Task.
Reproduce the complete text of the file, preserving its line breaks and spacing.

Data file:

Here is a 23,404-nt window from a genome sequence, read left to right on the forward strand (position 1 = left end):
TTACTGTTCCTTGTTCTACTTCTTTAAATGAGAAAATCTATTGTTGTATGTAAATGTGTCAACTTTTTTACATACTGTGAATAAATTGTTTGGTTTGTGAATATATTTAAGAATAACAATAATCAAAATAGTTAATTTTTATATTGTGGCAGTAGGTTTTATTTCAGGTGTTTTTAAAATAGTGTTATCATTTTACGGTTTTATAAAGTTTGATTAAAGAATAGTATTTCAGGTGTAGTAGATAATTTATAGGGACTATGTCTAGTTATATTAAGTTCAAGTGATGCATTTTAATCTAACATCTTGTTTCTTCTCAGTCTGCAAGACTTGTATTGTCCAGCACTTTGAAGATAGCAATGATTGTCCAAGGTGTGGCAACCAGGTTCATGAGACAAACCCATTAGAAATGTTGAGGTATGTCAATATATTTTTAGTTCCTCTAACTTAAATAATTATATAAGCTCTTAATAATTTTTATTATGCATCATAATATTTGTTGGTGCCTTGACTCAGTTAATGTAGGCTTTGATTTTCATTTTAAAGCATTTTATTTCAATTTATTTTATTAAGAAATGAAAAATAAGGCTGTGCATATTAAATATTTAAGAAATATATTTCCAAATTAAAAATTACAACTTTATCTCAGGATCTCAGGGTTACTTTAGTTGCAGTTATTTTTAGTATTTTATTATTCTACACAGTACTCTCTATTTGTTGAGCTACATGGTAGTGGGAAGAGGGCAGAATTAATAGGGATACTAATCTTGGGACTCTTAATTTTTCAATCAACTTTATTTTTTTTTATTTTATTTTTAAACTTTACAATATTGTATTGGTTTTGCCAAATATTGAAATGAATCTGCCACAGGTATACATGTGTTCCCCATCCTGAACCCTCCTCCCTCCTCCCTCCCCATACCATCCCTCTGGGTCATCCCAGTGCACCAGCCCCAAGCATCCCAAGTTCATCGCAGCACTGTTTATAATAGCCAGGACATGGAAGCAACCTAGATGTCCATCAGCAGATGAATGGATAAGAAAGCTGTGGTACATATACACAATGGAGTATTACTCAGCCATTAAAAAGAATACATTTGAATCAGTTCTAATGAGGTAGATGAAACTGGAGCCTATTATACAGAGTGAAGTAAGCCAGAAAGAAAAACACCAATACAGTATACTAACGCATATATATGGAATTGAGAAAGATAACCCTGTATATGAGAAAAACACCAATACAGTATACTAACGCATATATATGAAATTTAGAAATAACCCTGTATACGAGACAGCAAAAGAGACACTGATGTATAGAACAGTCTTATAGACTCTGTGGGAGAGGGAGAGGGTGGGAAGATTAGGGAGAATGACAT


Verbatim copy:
Here is a 23,404-nt window from a genome sequence, read left to right on the forward strand (position 1 = left end):
TTACTGTTCCTTGTTCTACTTCTTTAAATGAGAAAATCTATTGTTGTATGTAAATGTGTCAACTTTTTTACATACTGTGAATAAATTGTTTGGTTTGTGAATATATTTAAGAATAACAATAATCAAAATAGTTAATTTTTATATTGTGGCAGTAGGTTTTATTTCAGGTGTTTTTAAAATAGTGTTATCATTTTACGGTTTTATAAAGTTTGATTAAAGAATAGTATTTCAGGTGTAGTAGATAATTTATAGGGACTATGTCTAGTTATATTAAGTTCAAGTGATGCATTTTAATCTAACATCTTGTTTCTTCTCAGTCTGCAAGACTTGTATTGTCCAGCACTTTGAAGATAGCAATGATTGTCCAAGGTGTGGCAACCAGGTTCATGAGACAAACCCATTAGAAATGTTGAGGTATGTCAATATATTTTTAGTTCCTCTAACTTAAATAATTATATAAGCTCTTAATAATTTTTATTATGCATCATAATATTTGTTGGTGCCTTGACTCAGTTAATGTAGGCTTTGATTTTCATTTTAAAGCATTTTATTTCAATTTATTTTATTAAGAAATGAAAAATAAGGCTGTGCATATTAAATATTTAAGAAATATATTTCCAAATTAAAAATTACAACTTTATCTCAGGATCTCAGGGTTACTTTAGTTGCAGTTATTTTTAGTATTTTATTATTCTACACAGTACTCTCTATTTGTTGAGCTACATGGTAGTGGGAAGAGGGCAGAATTAATAGGGATACTAATCTTGGGACTCTTAATTTTTCAATCAACTTTATTTTTTTTTATTTTATTTTTAAACTTTACAATATTGTATTGGTTTTGCCAAATATTGAAATGAATCTGCCACAGGTATACATGTGTTCCCCATCCTGAACCCTCCTCCCTCCTCCCTCCCCATACCATCCCTCTGGGTCATCCCAGTGCACCAGCCCCAAGCATCCCAAGTTCATCGCAGCACTGTTTATAATAGCCAGGACATGGAAGCAACCTAGATGTCCATCAGCAGATGAATGGATAAGAAAGCTGTGGTACATATACACAATGGAGTATTACTCAGCCATTAAAAAGAATACATTTGAATCAGTTCTAATGAGGTAGATGAAACTGGAGCCTATTATACAGAGTGAAGTAAGCCAGAAAGAAAAACACCAATACAGTATACTAACGCATATATATGGAATTGAGAAAGATAACCCTGTATATGAGAAAAACACCAATACAGTATACTAACGCATATATATGAAATTTAGAAATAACCCTGTATACGAGACAGCAAAAGAGACACTGATGTATAGAACAGTCTTATAGACTCTGTGGGAGAGGGAGAGGGTGGGAAGATTAGGGAGAATGACAT